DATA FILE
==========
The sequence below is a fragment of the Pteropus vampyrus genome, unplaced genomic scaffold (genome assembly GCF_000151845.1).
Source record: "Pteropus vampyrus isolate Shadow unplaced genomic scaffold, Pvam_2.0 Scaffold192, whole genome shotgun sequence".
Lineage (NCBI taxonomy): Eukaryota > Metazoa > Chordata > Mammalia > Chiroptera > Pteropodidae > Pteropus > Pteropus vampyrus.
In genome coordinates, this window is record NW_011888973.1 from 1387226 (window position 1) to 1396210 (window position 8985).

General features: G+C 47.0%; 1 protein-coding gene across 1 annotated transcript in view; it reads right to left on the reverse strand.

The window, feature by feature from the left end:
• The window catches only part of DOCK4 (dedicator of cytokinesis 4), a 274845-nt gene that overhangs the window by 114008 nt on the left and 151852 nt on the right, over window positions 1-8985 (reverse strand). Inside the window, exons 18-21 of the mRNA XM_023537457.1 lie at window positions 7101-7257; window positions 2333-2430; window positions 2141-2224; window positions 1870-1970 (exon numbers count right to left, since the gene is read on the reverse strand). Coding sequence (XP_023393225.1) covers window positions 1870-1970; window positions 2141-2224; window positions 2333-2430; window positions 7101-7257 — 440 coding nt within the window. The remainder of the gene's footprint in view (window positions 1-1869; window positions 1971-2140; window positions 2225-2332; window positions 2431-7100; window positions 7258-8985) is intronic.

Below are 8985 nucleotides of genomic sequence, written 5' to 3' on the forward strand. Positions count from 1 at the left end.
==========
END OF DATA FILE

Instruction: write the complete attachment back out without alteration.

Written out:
The sequence below is a fragment of the Pteropus vampyrus genome, unplaced genomic scaffold (genome assembly GCF_000151845.1).
Source record: "Pteropus vampyrus isolate Shadow unplaced genomic scaffold, Pvam_2.0 Scaffold192, whole genome shotgun sequence".
Lineage (NCBI taxonomy): Eukaryota > Metazoa > Chordata > Mammalia > Chiroptera > Pteropodidae > Pteropus > Pteropus vampyrus.
In genome coordinates, this window is record NW_011888973.1 from 1387226 (window position 1) to 1396210 (window position 8985).

General features: G+C 47.0%; 1 protein-coding gene across 1 annotated transcript in view; it reads right to left on the reverse strand.

The window, feature by feature from the left end:
• The window catches only part of DOCK4 (dedicator of cytokinesis 4), a 274845-nt gene that overhangs the window by 114008 nt on the left and 151852 nt on the right, over window positions 1-8985 (reverse strand). Inside the window, exons 18-21 of the mRNA XM_023537457.1 lie at window positions 7101-7257; window positions 2333-2430; window positions 2141-2224; window positions 1870-1970 (exon numbers count right to left, since the gene is read on the reverse strand). Coding sequence (XP_023393225.1) covers window positions 1870-1970; window positions 2141-2224; window positions 2333-2430; window positions 7101-7257 — 440 coding nt within the window. The remainder of the gene's footprint in view (window positions 1-1869; window positions 1971-2140; window positions 2225-2332; window positions 2431-7100; window positions 7258-8985) is intronic.

Below are 8985 nucleotides of genomic sequence, written 5' to 3' on the forward strand. Positions count from 1 at the left end.